"Shale gas perspectives”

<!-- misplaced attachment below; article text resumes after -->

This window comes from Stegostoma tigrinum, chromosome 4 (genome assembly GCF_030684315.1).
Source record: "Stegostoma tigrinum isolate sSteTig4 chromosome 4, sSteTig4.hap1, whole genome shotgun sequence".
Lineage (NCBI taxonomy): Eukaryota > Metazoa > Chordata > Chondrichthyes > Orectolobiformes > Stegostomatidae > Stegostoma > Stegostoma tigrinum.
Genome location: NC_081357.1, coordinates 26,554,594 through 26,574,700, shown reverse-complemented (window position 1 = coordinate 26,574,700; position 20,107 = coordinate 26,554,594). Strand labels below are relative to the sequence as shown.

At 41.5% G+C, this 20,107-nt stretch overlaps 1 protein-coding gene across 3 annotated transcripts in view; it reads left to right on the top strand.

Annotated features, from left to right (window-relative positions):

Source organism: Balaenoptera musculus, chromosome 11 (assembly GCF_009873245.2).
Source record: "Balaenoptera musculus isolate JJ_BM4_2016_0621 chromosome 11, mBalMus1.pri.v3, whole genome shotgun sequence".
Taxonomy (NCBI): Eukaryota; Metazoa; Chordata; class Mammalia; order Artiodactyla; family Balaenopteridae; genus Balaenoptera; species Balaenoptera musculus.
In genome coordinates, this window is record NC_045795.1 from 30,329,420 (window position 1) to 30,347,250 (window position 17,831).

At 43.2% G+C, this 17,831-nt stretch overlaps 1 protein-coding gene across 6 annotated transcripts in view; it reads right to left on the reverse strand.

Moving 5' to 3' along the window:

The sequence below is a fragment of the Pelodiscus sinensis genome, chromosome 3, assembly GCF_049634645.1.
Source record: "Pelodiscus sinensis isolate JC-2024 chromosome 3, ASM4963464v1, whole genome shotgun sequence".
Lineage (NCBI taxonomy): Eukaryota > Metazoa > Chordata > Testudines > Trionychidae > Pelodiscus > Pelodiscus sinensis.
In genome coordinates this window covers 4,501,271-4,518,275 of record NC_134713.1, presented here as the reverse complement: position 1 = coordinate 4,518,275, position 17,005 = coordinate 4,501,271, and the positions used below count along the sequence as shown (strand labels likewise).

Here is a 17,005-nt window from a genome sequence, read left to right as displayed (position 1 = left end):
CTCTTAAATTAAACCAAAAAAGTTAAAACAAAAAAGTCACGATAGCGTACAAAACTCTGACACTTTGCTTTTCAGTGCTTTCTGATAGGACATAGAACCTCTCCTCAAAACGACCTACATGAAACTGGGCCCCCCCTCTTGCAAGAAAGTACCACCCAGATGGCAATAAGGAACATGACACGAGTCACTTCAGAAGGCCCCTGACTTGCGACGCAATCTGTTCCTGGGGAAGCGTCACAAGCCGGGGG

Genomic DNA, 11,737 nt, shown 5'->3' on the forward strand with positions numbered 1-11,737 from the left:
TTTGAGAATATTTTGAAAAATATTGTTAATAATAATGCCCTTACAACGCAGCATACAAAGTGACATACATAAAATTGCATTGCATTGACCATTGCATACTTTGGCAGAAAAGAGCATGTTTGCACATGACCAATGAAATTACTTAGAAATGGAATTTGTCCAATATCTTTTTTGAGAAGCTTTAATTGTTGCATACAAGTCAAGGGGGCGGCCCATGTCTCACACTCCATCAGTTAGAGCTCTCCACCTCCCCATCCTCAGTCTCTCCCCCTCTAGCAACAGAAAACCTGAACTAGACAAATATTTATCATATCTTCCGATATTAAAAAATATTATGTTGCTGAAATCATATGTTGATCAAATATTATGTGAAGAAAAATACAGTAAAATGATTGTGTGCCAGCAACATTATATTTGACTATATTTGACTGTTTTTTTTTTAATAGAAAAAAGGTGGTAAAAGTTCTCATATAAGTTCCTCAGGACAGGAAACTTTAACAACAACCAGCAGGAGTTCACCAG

Besides tight gas, gas hydrates and coal bed methane, shale gas is an unconventional gas resource. Up to now this resource is exclusively being exploited in the U.S.A. To date, more than 8-10 % of the domestic gas produced in the US comes from Palaeozoic and Mesozoic gas shales which are thick, rich in organic matter and thermally mature. But also biogenic methane contributes to successful extraction. Shale gas production in the U.S.A. is forecasted to increase up to 20 % or more by 2020, and is regarded as the fastest growing gas type under production. However, in Europe shale gas exploration was still in its infancy until 2008, although first considerations about shale gas resources have been published in the nineties. Since about two years the activities to explore the European shale gas potential are increasing, are known from many European countries, and the first exploration wells have been drilled , e.g., in Poland, Sweden, Germany and the UK. It is important to note that the dimensions and geological histories of sedimentary basins in Western Europe differ from North America as Western Europe is compartmentalized in smaller geological sectors. However, a huge potential exists as thick, organic matter-rich sediments occur in nearly all Phanerozoic strata. The EIA report about global shale gas resources from 2011 arrives at around 640 Tcf technically recoverable resources (in comparison to 860 Tcf in the U.S.A.). But it is not clear at this stage whether shale gas in Europe will gain the significance as in the U.S.A. Any commercial production has to integrate the environmental concerns of the public, and must be accompanied by a legal framework, probably on a European scale. Even so there is little knowledge about the factors controlling shale gas generation in European basins, these factors may differ from those controlling shale gas occurrence in the U.S.A. Shales rich in thermogenic gas are known from many European sedimentary basins, e.g., Toarcian Posidonia or Wealden shales in Germany or marine Namurian shales in the U.K. Analogues of the Antrim Shale in the Michigan Basin characterized by biogenic shale gas may also occur in those regions which were glaciated during the Pleistocene. Members of the scientific Shale Gas in Europe (GASH) team and colleagues will present the topic with its widespread geological aspects, but also its technical and environmental framework.

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